“By failing to prepare, you are preparing to fail.” ― Benjamin Franklin
So you’re a senior of the class of 2014. It’s April and you’ve gotten your acceptance letters and have decided on where you will continue your education. A good mix of you have parents who went to college and many still who have not. Either way parents like to imagine they are experts on their children and everything that involves them. Well, unless your parents are college professors or are matriculating full time at University, they are probably giving you advice about college that is, shall we say, dated…
Regardless, what remains in your noggin might be a question about what is it like to be a student in college in 2014. Asking recent grads is like asking a returning veteran what combat is like. He or she can tell you but you won’t really understand. So how can you prepare yourselves?
The answer is the MOOC.
I know what you’re thinking….”a what?”
A MOOC. A massive open online course.
There are hundreds of them, proctored by the finest learning institutions in the world. These are courses that have been recorded on video, posted to the web, and are set up on websites that contain syllabuses, course curricula, exams, books, and all the other things a student needs to successfully learn. What’s great about them is that you get the same quality knowledge from world class professors for free, wherever you choose to learn. Some allow you to register and take exams and receive a certificate of completion, but that’s not required for what I am suggesting today.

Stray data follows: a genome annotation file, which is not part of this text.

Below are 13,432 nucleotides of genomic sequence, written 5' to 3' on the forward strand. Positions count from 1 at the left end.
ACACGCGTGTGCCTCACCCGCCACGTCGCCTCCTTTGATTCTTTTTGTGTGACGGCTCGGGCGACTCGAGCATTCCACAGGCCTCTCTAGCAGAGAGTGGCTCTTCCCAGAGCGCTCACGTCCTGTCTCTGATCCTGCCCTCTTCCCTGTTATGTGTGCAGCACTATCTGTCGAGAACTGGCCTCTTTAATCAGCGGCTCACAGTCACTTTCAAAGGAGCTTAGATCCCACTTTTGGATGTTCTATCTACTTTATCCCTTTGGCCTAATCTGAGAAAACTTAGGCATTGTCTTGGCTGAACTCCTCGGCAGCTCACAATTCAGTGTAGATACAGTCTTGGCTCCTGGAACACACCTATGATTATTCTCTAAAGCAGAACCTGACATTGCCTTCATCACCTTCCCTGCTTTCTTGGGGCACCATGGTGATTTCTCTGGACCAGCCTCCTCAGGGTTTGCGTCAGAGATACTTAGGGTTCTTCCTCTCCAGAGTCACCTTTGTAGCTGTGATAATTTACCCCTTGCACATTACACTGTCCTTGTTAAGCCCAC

If you want to get your parents to understand what you are experiencing while away at college I suggest you take a MOOC together. And I recommend the Game Theory course at Yale provided by OpenYale.
Here you can see there are links to the course syllabus, sessions, survey and books. Click on “SESSIONS” and you’ll find a list of videos of 24 lectures and 2 exams. Go ahead and click on the first one. Within the lectures you will find blackboard notes and handouts. Look at the size of the class. Listen to the teacher and what he’s saying…his expectations, requirements, experience.
Can you and your parents make it through the first video? Can they make it through the first dozen? How about all?
As a student you want to get as much support you can get. The less worry or obstacles or demands you have upon you then better the environment for you to learn. Having your parents understand exactly what you are experiencing will make them more apathetic to your needs. Some of them may actually realize that maybe making you travel home on a bus for 16 hours because Aunt Beatrice is coming for a visit from Florida isn’t the best use of your time. Or maybe you won’t get grief about attending the big game because they realize you probably need to blow off some steam.
In the future, when you become leaders you will have understood the value of both being heard, as well as listening to and understanding the needs of those you lead.
Go ahead. Check out a MOOC.
Get your future started today!